Familiarity fires when faced with those we know
Scientists have learned a little bit more about the physical process of remembering.
An international team of scientists has shown how individual neurons in the human brain react to faces, and revealed a new interaction between our memories and our senses.
For the study, researchers used images of celebrities, such as Angelina Jolie and Halle Berry, morphed together to create an ambiguous face which test subjects were asked to identify.
The study found that for the same ambiguous images, the neurons fired according to the subjective perception by the subjects, rather than the actual visual stimulus.
For example, a neuron that fired to a picture of Whoopi Goldberg also fired to a morph image between Goldberg and Bob Marley, but only when the subject actually identified the morphed image as Goldberg.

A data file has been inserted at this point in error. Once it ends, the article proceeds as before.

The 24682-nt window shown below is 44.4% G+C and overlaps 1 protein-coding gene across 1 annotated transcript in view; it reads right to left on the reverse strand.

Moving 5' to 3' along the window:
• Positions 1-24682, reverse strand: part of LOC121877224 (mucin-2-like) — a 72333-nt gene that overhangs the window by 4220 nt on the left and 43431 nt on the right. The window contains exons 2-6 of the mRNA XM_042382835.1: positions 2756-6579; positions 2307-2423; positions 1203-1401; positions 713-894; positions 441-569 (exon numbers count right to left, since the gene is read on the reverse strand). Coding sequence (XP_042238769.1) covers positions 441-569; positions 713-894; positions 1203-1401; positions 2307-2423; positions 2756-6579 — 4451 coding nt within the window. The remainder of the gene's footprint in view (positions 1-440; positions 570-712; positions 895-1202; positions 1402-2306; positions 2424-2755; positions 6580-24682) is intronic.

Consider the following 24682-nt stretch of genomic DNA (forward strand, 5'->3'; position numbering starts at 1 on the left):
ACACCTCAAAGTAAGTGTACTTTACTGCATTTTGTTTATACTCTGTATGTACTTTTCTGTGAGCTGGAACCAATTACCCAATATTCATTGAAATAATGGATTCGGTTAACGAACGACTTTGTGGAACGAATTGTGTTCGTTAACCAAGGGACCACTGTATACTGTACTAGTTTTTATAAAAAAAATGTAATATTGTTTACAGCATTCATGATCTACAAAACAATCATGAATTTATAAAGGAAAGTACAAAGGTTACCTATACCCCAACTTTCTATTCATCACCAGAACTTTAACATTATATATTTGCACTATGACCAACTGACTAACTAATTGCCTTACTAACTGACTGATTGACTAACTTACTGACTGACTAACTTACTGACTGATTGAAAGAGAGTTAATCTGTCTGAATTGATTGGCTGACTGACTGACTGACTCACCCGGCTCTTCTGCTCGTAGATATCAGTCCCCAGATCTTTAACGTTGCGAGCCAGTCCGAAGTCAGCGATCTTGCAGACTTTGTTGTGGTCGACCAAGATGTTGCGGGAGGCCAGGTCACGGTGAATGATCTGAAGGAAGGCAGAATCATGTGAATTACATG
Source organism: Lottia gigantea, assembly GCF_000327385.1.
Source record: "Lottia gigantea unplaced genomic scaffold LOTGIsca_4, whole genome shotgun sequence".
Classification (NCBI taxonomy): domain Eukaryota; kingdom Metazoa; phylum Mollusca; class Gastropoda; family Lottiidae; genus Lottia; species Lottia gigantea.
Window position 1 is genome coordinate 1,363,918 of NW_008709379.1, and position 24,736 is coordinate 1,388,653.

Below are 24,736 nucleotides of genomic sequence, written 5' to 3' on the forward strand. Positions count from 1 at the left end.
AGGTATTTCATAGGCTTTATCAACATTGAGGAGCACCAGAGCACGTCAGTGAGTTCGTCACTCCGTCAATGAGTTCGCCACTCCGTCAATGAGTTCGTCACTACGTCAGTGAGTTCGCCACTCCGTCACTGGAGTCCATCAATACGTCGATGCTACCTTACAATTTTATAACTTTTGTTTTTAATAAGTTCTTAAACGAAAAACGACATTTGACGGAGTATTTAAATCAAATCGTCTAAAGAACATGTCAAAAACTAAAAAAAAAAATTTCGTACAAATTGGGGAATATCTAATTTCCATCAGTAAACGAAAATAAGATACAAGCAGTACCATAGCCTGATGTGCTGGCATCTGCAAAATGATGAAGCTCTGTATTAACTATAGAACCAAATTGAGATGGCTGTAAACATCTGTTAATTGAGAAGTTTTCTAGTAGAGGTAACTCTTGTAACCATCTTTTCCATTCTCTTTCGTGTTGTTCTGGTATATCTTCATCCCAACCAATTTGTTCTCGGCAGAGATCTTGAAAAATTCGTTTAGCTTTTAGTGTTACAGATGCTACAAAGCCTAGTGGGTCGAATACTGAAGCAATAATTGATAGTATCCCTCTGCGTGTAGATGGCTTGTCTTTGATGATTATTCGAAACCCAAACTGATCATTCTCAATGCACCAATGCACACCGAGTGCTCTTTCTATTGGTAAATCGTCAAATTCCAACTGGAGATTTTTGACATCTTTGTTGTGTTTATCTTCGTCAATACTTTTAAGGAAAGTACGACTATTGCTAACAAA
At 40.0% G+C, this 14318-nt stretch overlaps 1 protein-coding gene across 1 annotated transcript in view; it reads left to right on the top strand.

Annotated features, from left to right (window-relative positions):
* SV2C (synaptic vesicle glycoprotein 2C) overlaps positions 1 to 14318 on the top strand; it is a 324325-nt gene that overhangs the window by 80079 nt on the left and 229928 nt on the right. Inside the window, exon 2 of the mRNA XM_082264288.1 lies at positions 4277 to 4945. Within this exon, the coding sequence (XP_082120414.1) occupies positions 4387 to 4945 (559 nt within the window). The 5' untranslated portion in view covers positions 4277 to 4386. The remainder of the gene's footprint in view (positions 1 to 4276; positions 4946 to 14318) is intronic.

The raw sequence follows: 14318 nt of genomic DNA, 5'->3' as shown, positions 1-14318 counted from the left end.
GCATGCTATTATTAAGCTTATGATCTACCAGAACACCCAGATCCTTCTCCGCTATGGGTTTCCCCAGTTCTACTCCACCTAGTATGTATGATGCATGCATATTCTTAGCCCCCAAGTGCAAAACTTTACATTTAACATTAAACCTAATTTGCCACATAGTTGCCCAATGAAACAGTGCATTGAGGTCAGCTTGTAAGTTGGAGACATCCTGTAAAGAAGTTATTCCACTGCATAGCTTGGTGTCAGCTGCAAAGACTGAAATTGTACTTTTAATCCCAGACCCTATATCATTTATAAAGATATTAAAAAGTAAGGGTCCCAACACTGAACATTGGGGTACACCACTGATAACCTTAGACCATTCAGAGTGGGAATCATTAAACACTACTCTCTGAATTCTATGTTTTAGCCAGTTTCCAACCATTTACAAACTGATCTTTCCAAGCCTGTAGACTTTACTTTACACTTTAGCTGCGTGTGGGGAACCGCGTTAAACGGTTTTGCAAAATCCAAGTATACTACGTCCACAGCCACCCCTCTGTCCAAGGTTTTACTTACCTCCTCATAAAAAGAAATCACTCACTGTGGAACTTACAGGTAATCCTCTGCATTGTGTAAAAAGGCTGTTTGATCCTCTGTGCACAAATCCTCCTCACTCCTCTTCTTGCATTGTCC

Researchers said their findings indicated that neurons fire in line with conscious recognition of images rather than just the image itself.
Furthermore, in most cases the neuron's responses to morphed pictures were the same as when shown the pictures without morphing.
“We indeed see the face of a friend rather than the combination of visual features that compose the person's face. The neurons we report in this article fire exactly to this, to the subjective perception by the subjects, not to the features of the faces they were seeing,” Leicester University’s Rodrigo Quian Quiroga said.
“In a sense, the interpretation of this result goes way back to British Empiricism and even to Aristotle. As Aristotle put it, we create images of the external world and use these images rather than the sensory stimulus itself for our thoughts. These neurons encode exactly that.”
“This result supports the view that these neurons are play a key role in the formation of memory.”
A new paper, 'Single-Cell Responses to Face Adaptation in the Human Medial Temporal Lobe', has now been published in Neuron.